Re: Time to do a Man's Work ??
Dave wrote:
> Walter Bright wrote:
>> Bill Baxter wrote:
>>> If person C spends extraordinary amounts of time on library B, then 
>>> it's not surprising that person C would take attacks on library B 
>>> personally.   Not saying that person C *should*, but it's human nature.
>>
>> It's understandable, but I think we should adjust the culture here so 
>> that personal attacks are no longer condoned.
> 
> Or even tolerated, but I guess that couldn't be controlled w/o a 
> moderated group.
> 
> BTW - Anyone ever run into a case where a moderator canned something 
> just because of their personal opinions (on the technical subject matter)?

I've run into issues that aren't necessarily due to "personal opinion", 
per se; but let's just say that moderation is no panacea (which is why I 
 don't tend to favor it all that much).  One problem with moderation is 
that it tends to have an Old Boy Network effect.

Dave
April 15, 2007
Re: Time to do a Man's Work ??
Walter Bright escribió:
> Georg Wrede wrote:
>> Yes, stardom is nice. Academic rigor is nice. Extensive language 
>> design experience is nice. Having a PhD is nice. Highly intelligent is 
>> nice. Ability to notice and focus on what's crucial is nice. And yes, 
>> many here have at least some of these attributes.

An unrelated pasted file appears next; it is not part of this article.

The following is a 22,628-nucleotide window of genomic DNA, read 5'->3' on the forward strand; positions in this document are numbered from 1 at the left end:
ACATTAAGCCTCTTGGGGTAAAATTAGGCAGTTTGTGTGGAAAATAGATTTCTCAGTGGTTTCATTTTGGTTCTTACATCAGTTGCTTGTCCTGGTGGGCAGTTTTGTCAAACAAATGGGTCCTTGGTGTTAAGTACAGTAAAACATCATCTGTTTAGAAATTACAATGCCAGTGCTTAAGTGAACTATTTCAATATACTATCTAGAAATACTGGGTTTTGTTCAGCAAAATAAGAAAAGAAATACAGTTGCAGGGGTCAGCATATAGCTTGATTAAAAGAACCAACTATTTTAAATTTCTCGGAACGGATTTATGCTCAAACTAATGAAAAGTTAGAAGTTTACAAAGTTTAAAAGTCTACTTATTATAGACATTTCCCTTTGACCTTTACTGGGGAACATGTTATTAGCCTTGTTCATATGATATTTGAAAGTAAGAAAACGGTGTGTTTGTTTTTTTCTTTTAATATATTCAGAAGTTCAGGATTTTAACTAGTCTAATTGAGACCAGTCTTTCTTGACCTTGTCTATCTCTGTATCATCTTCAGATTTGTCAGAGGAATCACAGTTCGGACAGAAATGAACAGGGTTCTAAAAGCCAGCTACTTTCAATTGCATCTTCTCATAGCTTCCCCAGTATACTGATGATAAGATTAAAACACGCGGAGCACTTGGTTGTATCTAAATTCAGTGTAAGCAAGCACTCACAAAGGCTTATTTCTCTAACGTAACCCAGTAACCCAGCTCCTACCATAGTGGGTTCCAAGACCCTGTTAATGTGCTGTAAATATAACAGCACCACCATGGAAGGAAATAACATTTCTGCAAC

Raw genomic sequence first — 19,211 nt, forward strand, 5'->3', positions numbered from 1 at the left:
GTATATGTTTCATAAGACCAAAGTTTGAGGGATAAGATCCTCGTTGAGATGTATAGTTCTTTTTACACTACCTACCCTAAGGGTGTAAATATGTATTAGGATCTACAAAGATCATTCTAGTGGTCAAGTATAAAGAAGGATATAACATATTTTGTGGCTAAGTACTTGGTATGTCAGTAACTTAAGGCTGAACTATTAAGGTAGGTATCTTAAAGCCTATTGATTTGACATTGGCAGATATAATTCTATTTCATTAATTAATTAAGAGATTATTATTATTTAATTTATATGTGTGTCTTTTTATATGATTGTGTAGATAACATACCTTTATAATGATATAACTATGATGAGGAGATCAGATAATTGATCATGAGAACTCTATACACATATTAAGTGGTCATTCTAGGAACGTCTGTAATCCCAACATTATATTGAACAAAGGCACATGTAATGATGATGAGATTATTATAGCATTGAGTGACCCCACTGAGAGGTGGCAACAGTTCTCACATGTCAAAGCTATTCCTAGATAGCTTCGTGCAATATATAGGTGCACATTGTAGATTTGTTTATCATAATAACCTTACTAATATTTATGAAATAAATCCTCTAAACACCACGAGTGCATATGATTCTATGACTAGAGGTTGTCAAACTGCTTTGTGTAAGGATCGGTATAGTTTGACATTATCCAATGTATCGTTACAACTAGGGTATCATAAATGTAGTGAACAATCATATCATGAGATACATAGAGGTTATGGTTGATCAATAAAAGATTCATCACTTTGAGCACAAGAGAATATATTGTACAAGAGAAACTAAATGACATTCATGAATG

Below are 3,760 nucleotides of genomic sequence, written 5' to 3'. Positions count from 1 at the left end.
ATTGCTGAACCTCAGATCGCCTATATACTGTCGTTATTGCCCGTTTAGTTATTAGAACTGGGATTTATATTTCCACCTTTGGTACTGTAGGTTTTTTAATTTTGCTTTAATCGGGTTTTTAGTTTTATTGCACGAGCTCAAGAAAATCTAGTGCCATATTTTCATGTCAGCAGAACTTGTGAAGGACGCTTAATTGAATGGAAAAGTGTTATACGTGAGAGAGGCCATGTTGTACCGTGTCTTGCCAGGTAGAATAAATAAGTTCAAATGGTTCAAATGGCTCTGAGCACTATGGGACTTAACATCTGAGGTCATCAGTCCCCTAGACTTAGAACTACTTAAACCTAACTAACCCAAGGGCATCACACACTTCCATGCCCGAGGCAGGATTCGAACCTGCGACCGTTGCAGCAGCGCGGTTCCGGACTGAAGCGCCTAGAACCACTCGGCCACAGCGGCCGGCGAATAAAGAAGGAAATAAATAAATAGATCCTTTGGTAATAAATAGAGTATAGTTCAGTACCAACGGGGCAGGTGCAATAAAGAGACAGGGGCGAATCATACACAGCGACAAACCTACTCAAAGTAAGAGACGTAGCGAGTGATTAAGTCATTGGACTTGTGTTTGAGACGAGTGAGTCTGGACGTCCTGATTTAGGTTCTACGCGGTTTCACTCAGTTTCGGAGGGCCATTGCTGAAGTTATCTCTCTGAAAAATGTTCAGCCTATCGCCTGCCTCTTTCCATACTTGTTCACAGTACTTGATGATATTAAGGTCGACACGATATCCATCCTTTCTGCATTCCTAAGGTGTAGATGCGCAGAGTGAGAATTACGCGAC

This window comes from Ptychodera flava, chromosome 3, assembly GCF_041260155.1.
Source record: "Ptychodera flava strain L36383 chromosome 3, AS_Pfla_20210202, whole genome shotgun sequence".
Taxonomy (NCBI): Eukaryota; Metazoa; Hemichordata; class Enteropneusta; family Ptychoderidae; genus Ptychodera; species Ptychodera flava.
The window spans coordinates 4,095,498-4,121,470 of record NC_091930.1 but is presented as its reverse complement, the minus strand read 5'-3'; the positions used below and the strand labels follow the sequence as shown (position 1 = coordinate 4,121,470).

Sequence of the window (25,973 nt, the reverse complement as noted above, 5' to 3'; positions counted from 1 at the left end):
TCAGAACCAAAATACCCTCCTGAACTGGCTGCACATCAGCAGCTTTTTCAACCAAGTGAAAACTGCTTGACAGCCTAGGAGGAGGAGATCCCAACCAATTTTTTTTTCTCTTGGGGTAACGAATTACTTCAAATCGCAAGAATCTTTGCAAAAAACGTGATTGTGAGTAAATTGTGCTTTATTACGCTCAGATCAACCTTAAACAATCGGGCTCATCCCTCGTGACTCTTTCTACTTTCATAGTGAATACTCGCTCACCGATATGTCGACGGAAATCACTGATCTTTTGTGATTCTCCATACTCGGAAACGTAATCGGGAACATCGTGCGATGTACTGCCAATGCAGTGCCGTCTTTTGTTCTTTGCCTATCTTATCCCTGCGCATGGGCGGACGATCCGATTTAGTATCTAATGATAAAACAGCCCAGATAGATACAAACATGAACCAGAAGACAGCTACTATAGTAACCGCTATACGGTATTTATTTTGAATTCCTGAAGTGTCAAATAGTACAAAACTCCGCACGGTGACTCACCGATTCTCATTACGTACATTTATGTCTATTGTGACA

> 
> True, but there's another factor as well - the ability to work with 
> people face to face. That's why we're having the D conference in August. 
> I hope to be able to meet as many of you as possible then.

First half of August, I hope? Anything after the 23rd would conflict with 
school, and perhaps I'm not the only one in that situation.

-- 
Carlos Santander Bernal
April 15, 2007
Re: Time to do a Man's Work ??
Carlos Santander wrote:
> Walter Bright escribió:
>> True, but there's another factor as well - the ability to work with 
>> people face to face. That's why we're having the D conference in 
>> August. I hope to be able to meet as many of you as possible then.
> 
> First half of August, I hope? Anything after the 23rd would conflict 
> with school, and perhaps I'm not the only one in that situation.

End of August. Brad Roberts is organizing it.
April 15, 2007
Re: Time to do a Man's Work ??
Walter Bright escribió:
> Carlos Santander wrote:
>> Walter Bright escribió:
>>> True, but there's another factor as well - the ability to work with 
>>> people face to face. That's why we're having the D conference in 
>>> August. I hope to be able to meet as many of you as possible then.
>>
>> First half of August, I hope? Anything after the 23rd would conflict 
>> with school, and perhaps I'm not the only one in that situation.
> 
> End of August. Brad Roberts is organizing it.

That's going to be a problem, I guess. Anyway, long time to go, yet, so let's 
see how things pan out.

-- 
Carlos Santander Bernal